A singer of Congolese origin, Saintrick spent his childhood in both Brazza and Senegal. Like a Tchielly ("sparrow hawk" in the Wolof language), flying from the horn of Dakar to the powerful Congo river, Saintrick has now settled in Dakar after being exiled from his home country.
Saintrick has used his hybrid identity to create a new musical genre entitled YEKETI. YEKETI ("lift up" in Wolof) is the fusion of Senegalese Mbalax and traditional Congolese rhythms.
For Saintrick, Yeketi is the language of his life and the voice of his struggles. Using the Congolese Ngoma and the Senegalese tama percussions, fusing a 60's Congolese guitar style with the rhythmic marimba of Senegalese mbalax, with lyrics in Wolof and Congolese languages, Yeketi is a celebration of humanity.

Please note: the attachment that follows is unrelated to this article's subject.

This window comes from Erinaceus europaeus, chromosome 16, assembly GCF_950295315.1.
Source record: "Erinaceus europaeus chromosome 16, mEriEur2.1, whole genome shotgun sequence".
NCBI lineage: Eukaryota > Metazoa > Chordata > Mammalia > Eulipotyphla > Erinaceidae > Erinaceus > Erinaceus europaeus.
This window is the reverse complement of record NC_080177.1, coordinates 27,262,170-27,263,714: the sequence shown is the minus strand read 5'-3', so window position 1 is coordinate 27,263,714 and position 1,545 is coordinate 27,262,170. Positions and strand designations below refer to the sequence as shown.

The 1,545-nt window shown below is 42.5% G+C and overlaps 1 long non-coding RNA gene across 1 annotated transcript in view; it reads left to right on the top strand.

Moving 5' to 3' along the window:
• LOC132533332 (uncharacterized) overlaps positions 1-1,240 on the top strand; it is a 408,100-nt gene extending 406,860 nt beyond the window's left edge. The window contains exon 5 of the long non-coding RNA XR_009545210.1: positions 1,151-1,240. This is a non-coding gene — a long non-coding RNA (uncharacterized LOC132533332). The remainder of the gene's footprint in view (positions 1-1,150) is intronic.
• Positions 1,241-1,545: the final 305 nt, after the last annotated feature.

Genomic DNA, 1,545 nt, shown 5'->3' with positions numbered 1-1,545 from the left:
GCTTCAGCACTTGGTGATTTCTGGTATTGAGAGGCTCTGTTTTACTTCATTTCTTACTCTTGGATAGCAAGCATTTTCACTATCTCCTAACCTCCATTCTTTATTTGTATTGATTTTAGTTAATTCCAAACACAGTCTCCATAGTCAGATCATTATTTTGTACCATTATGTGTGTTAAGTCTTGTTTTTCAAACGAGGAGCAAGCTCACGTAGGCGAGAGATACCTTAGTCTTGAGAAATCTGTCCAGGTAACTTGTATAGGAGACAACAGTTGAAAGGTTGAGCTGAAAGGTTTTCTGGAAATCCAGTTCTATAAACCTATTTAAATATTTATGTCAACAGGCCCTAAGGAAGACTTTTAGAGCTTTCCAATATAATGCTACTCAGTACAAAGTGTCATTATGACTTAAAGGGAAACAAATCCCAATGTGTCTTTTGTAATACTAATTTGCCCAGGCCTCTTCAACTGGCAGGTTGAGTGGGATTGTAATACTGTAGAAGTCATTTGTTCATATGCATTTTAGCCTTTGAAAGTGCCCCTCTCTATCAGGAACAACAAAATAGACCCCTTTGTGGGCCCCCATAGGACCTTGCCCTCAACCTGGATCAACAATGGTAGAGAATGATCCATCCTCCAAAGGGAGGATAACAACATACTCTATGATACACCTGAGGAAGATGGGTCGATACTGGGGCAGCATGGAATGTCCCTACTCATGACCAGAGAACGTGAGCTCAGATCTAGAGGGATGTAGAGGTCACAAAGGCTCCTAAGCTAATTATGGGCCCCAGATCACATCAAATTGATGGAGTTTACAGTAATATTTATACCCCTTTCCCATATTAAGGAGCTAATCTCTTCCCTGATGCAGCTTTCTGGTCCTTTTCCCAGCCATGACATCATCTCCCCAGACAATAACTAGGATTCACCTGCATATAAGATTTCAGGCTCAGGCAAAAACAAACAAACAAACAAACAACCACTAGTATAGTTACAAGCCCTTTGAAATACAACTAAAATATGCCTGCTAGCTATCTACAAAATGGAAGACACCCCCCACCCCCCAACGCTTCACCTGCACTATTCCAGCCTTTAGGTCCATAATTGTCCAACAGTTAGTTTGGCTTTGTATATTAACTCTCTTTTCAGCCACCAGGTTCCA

Through song and dance, Saintrick and the Tchielly pay homage to their roots and explore friendship, peace, and human rights in a world that is too often divided.
Born in Brazzaville, Congo, Saintrick grew up in Dakar, Senegal until the age of 15. After experimenting with the harmonica, flute, and accordion, he settled on the guitar as his instrument of choice. Upon returning to Congo, with the help of his brother Luc (bassist), Saintrick founded the group "les Tchielly." After the deadly events that occurred in Brazzaville in 1997, Saintrick has been in exile, forced to set up his in Dakar.
A talented singer and dancer, Saintrick has worked hard to combine music, lyrics, and choreography to create a performance extravaganza. His new genre, called Yeketi, combines Senegalese and Congolese rhythms, and is a true fusion of West African and Central African sounds. Saintrick sings about sincerity, tolerance, peace, human rights and children's rights. Singing in Wolof, Lingala, French, and English, his message reaches across all boundaries.
Discovered at Masa 99, Saintrick continues to please audiences throughout Africa and Europe. A true spectacle of music and dance, with its electrifying rhythms and amazing choreography, Saintrick and the Tchielly promise to transport their audiences on a rhythmic voyage across Africa.